It has ruined him, body and soul

(J. C. Philpot, "REVIEWS")

"In Him we have redemption through His blood,
 the forgiveness of sins, according to the riches
 of His grace." Ephesians 1:7

As no heart can sufficiently conceive, so no tongue
can adequately express, the state of wretchedness
and ruin
into which sin has cast guilty, miserable man.

In separating him from God, it has severed him from
the only Source and fountain of all happiness and all
holiness. It has ruined him, body and soul. The body
it has filled with sickness and disease. The soul it has
defaced, and destroyed the image of God in which it
was created. It has . . .
  shattered all his mental faculties;
  broken his judgment,
  polluted his imagination,
  alienated his affections.

It has made him love sin--and hate God.

It has filled him from top to toe with pride, lust, and
cruelty, and has been the prolific parent of all those
crimes and abominations under which earth groans,
the bare recital of some of which has filled so many
hearts with disgust and horror. These are the more
visible fruits of the fall.

But nearer home, in our own hearts, in what we are or
have been, we find and feel what wreck and ruin sin
has made!
There can be no greater mark of alienation
from God than willfully and deliberately to seek pleasure
and delight in things which His holiness abhors.

But who of the family of God has not been guilty here?
Every movement and inclination of our natural mind,
every desire and lust of our carnal heart, was, in times
past, to find pleasure and gratification in something
abhorrent to the will and word of the living Jehovah.

There are few of us who, in the days of our flesh, have
not sought pleasure in some of its varied but deceptive
forms. The theater, the race-course, the dance, the sports,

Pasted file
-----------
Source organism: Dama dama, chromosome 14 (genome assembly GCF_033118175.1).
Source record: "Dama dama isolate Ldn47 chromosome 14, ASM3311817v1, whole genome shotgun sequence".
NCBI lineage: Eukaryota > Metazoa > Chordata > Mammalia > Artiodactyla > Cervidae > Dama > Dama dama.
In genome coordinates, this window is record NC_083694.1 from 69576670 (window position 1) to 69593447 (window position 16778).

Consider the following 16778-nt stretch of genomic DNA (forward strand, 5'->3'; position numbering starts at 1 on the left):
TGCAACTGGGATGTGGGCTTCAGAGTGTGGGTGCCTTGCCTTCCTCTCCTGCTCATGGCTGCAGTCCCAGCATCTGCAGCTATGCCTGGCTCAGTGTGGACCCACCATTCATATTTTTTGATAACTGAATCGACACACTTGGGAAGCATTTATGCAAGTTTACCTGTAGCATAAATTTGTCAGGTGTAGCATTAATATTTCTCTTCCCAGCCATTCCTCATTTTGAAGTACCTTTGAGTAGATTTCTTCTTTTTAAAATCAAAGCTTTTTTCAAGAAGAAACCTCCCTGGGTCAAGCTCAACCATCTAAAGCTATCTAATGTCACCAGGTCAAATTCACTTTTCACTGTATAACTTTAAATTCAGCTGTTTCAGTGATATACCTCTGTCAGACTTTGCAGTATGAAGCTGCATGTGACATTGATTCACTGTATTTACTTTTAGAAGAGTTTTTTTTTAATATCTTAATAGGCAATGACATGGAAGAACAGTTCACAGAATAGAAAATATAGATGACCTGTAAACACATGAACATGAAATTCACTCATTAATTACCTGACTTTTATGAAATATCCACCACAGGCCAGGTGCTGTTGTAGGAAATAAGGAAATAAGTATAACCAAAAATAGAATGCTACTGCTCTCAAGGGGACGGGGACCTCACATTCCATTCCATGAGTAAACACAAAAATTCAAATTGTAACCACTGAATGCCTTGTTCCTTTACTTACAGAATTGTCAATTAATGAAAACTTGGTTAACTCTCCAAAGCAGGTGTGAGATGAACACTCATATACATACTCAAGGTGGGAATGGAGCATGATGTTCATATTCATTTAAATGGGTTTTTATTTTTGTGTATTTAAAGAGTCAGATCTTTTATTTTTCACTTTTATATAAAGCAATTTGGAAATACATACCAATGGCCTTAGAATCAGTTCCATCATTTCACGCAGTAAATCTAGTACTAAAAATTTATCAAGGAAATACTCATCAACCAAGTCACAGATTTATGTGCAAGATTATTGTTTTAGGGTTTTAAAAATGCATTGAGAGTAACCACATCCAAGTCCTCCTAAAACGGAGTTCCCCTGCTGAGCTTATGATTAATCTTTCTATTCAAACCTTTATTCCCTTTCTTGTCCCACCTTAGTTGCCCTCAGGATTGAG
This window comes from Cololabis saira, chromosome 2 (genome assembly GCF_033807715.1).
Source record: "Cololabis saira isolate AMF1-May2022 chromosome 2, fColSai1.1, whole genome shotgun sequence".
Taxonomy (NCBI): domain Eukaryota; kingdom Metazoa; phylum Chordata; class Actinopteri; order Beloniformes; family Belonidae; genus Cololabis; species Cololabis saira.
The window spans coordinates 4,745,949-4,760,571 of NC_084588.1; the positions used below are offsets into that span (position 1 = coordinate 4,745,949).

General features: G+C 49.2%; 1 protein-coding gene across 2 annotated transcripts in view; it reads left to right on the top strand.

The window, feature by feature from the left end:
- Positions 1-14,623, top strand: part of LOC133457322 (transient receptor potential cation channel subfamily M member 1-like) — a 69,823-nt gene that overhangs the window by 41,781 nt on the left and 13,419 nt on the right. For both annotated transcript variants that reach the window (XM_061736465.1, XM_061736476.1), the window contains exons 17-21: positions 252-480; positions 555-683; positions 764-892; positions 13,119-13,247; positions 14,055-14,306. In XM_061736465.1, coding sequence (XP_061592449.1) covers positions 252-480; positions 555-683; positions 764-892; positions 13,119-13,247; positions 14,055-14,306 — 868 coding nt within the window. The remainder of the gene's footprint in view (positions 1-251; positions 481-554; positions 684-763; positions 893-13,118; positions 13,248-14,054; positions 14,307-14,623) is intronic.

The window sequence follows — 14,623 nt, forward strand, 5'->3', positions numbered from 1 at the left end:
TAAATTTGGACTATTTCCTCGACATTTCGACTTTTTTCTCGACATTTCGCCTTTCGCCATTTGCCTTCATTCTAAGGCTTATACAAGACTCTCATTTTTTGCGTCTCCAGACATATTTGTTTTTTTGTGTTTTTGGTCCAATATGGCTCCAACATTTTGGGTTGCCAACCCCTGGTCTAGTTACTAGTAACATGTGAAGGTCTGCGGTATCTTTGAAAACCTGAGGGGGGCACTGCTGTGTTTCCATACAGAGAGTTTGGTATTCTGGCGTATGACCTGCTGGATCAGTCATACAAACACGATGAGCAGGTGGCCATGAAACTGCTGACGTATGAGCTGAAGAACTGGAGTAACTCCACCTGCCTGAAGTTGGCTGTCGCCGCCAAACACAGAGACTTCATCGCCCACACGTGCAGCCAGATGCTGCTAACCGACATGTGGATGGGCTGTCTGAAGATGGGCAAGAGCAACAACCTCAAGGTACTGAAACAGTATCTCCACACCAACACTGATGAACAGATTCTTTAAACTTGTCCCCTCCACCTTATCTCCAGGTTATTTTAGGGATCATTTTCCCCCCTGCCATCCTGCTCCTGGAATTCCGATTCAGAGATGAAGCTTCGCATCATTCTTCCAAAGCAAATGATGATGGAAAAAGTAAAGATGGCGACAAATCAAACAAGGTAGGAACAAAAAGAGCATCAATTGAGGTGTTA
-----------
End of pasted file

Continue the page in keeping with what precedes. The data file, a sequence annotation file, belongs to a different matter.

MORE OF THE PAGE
the card-table, the midnight revel, "the pleasures of sin"
were resorted to by some of us.

Our mad, feverish, thirst after excitement--the continued cry
of our wicked flesh, "Give, give!"--our miserable recklessness
or headlong, daring determination to 'enjoy ourselves', as we
called it, cost what it would, plunged us again and again
into the sea of sin, where, but for sovereign grace, we
would have sunk to rise no more!

Or, if the 'restraints of morality' put their check upon gross
and sinful pleasures, there still was a seeking after such
"allowable amusements" (as we deemed them), as change
of scene and place, foreign travel, the reading of novels and
works of fiction, fine dress, visiting, building up airy castles
of love and romance
, studying how to obtain human applause,
devising plans of self-advancement and self-gratification,
occupying the mind with cherished studies, and delighting
ourselves in those pursuits for which we had a natural taste,
as music, drawing, poetry, or, it might be, severer studies
and scientific researches.

We have named these middle-class pursuits as less obvious
sins, than such gross crimes as drunkenness and vile debauchery
in the lower walks of life. But, viewed with a spiritual eye, all
are equally stamped with the same fatal brand of death in sin.

The moral and the immoral,
the refined and the unrefined,
the polished few or the crude many,
are alike "without God and without hope in the world."

We are often met with this question, "What harm is there
in this pursuit, or in that amusement?"
The harm is, that
the amusement is delighted in for its own sake; that it
occupies the mind, and fills the thoughts, shutting God out;
that it renders spiritual things distasteful; that it sets up an
idol in the heart
, and is made a substitute for God.

Now this we never really know nor feel, until divine light
illuminates the mind, and divine life quickens the soul.

We then begin to see and feel into what a miserable
state sin has cast us; how all our life long we have done
nothing but what God abhors
; that every imagination of
the thoughts of our hearts has been evil, and only evil
continually; that we have brought ourselves under the
stroke of God's justice, under the curse of His righteous
law, and now there appears nothing but death and
destruction before our eyes, and unless we poor slaves
of sin, Satan, and death were redeemed, we could not
be reconciled to God.

"In Him we have redemption through His blood,
 the forgiveness of sins, according to the riches
 of His grace." Ephesians 1:7